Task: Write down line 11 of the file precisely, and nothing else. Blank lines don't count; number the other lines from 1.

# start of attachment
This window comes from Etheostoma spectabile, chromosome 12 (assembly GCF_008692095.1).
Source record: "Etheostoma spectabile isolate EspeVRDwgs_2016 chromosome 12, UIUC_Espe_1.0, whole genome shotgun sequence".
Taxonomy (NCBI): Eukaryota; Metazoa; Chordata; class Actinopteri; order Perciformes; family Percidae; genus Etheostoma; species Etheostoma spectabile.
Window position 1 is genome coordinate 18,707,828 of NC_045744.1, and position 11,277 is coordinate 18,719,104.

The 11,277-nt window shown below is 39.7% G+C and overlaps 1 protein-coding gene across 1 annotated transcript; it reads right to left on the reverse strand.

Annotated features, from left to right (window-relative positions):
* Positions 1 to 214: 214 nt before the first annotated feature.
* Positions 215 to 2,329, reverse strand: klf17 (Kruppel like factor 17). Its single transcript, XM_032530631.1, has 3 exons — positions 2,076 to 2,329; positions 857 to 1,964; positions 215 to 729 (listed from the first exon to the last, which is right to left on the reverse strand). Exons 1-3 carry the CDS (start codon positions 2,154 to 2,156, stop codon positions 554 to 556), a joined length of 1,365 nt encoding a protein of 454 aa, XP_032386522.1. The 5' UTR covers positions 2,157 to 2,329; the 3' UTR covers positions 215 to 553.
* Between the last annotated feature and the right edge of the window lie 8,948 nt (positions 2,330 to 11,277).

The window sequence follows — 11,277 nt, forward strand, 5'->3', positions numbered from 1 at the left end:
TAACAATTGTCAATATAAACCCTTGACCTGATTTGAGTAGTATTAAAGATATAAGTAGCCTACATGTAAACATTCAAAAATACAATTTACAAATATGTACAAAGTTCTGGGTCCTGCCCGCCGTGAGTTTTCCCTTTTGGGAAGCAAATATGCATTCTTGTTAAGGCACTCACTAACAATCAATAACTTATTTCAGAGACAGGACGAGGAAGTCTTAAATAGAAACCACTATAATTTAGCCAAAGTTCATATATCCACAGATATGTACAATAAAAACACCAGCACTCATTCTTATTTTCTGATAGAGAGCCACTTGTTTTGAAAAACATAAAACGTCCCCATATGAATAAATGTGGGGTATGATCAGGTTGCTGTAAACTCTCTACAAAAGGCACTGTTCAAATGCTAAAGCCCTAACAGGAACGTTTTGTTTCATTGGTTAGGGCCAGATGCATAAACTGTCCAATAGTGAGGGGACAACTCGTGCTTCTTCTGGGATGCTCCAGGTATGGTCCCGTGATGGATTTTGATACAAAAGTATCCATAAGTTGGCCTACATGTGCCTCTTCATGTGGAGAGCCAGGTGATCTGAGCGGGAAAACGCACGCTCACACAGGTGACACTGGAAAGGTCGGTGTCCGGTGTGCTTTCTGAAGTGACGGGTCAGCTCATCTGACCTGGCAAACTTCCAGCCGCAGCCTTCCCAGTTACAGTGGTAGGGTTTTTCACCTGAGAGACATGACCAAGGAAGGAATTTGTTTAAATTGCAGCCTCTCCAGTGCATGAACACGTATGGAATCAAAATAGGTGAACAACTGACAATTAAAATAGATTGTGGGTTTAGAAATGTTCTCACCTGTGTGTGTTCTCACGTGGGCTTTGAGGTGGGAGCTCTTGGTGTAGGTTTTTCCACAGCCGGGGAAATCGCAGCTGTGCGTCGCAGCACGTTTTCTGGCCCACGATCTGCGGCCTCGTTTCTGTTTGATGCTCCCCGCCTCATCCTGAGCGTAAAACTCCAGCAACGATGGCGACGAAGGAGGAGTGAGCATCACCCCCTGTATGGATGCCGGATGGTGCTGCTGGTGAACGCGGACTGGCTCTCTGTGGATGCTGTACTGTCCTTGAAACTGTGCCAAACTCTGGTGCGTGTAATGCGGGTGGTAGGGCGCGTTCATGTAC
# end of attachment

TAACAATTGTCAATATAAACCCTTGACCTGATTTGAGTAGTATTAAAGATATAAGTAGCCTACATGTAAACATTCAAAAATACAATTTACAAATATGTACAAAGTTCTGGGTCCTGCCCGCCGTGAGTTTTCCCTTTTGGGAAGCAAATATGCATTCTTGTTAAGGCACTCACTAACAATCAATAACTTATTTCAGAGACAGGACGAGGAAGTCTTAAATAGAAACCACTATAATTTAGCCAAAGTTCATATATCCACAGATATGTACAATAAAAACACCAGCACTCATTCTTATTTTCTGATAGAGAGCCACTTGTTTTGAAAAACATAAAACGTCCCCATATGAATAAATGTGGGGTATGATCAGGTTGCTGTAAACTCTCTACAAAAGGCACTGTTCAAATGCTAAAGCCCTAACAGGAACGTTTTGTTTCATTGGTTAGGGCCAGATGCATAAACTGTCCAATAGTGAGGGGACAACTCGTGCTTCTTCTGGGATGCTCCAGGTATGGTCCCGTGATGGATTTTGATACAAAAGTATCCATAAGTTGGCCTACATGTGCCTCTTCATGTGGAGAGCCAGGTGATCTGAGCGGGAAAACGCACGCTCACACAGGTGACACTGGAAAGGTCGGTGTCCGGTGTGCTTTCTGAAGTGACGGGTCAGCTCATCTGACCTGGCAAACTTCCAGCCGCAGCCTTCCCAGTTACAGTGGTAGGGTTTTTCACCTGAGAGACATGACCAAGGAAGGAATTTGTTTAAATTGCAGCCTCTCCAGTGCATGAACACGTATGGAATCAAAATAGGTGAACAACTGACAATTAAAATAGATTGTGGGTTTAGAAATGTTCTCACCTGTGTGTGTTCTCACGTGGGCTTTGAGGTGGGAGCTCTTGGTGTAGGTTTTTCCACAGCCGGGGAAATCGCAGCTGTGCGTCGCAGCACGTTTTCTGGCCCACGATCTGCGGCCTCGTTTCTGTTTGATGCTCCCCGCCTCATCCTGAGCGTAAAACTCCAGCAACGATGGCGACGAAGGAGGAGTGAGCATCACCCCCTGTATGGATGCCGGATGGTGCTGCTGGTGAACGCGGACTGGCTCTCTGTGGATGCTGTACTGTCCTTGAAACTGTGCCAAACTCTGGTGCGTGTAATGCGGGTGGTAGGGCGCGTTCATGTAC